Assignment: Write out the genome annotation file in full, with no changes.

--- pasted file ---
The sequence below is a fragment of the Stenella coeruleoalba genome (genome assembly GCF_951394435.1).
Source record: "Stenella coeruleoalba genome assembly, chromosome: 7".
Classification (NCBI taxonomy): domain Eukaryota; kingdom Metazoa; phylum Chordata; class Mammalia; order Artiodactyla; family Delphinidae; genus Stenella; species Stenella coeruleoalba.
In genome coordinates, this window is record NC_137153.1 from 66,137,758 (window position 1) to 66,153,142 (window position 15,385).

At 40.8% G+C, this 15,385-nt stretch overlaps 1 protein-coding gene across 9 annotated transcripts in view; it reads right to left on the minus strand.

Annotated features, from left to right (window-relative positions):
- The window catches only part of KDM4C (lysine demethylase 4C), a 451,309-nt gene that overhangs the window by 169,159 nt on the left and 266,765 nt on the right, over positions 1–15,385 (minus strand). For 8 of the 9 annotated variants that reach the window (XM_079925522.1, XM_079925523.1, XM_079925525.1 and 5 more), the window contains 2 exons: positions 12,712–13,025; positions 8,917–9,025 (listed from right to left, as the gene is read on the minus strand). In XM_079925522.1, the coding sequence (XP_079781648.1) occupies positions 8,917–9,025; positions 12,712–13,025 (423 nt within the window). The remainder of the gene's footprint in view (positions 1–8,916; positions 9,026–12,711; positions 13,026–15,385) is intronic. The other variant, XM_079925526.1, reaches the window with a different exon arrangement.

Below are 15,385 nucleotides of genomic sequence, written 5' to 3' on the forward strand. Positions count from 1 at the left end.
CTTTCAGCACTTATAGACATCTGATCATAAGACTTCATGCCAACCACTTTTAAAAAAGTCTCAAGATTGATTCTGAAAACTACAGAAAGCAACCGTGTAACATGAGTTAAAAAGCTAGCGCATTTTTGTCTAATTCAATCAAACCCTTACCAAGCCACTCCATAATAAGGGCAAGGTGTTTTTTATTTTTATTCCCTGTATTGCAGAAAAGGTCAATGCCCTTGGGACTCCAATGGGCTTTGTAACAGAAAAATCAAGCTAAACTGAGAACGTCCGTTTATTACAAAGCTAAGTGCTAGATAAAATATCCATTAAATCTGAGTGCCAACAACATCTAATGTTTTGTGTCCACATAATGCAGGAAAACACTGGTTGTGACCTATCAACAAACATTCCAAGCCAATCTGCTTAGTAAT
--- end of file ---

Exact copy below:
The sequence below is a fragment of the Stenella coeruleoalba genome (genome assembly GCF_951394435.1).
Source record: "Stenella coeruleoalba genome assembly, chromosome: 7".
Classification (NCBI taxonomy): domain Eukaryota; kingdom Metazoa; phylum Chordata; class Mammalia; order Artiodactyla; family Delphinidae; genus Stenella; species Stenella coeruleoalba.
In genome coordinates, this window is record NC_137153.1 from 66,137,758 (window position 1) to 66,153,142 (window position 15,385).

At 40.8% G+C, this 15,385-nt stretch overlaps 1 protein-coding gene across 9 annotated transcripts in view; it reads right to left on the minus strand.

Annotated features, from left to right (window-relative positions):
- The window catches only part of KDM4C (lysine demethylase 4C), a 451,309-nt gene that overhangs the window by 169,159 nt on the left and 266,765 nt on the right, over positions 1–15,385 (minus strand). For 8 of the 9 annotated variants that reach the window (XM_079925522.1, XM_079925523.1, XM_079925525.1 and 5 more), the window contains 2 exons: positions 12,712–13,025; positions 8,917–9,025 (listed from right to left, as the gene is read on the minus strand). In XM_079925522.1, the coding sequence (XP_079781648.1) occupies positions 8,917–9,025; positions 12,712–13,025 (423 nt within the window). The remainder of the gene's footprint in view (positions 1–8,916; positions 9,026–12,711; positions 13,026–15,385) is intronic. The other variant, XM_079925526.1, reaches the window with a different exon arrangement.

Below are 15,385 nucleotides of genomic sequence, written 5' to 3' on the forward strand. Positions count from 1 at the left end.
CTTTCAGCACTTATAGACATCTGATCATAAGACTTCATGCCAACCACTTTTAAAAAAGTCTCAAGATTGATTCTGAAAACTACAGAAAGCAACCGTGTAACATGAGTTAAAAAGCTAGCGCATTTTTGTCTAATTCAATCAAACCCTTACCAAGCCACTCCATAATAAGGGCAAGGTGTTTTTTATTTTTATTCCCTGTATTGCAGAAAAGGTCAATGCCCTTGGGACTCCAATGGGCTTTGTAACAGAAAAATCAAGCTAAACTGAGAACGTCCGTTTATTACAAAGCTAAGTGCTAGATAAAATATCCATTAAATCTGAGTGCCAACAACATCTAATGTTTTGTGTCCACATAATGCAGGAAAACACTGGTTGTGACCTATCAACAAACATTCCAAGCCAATCTGCTTAGTAAT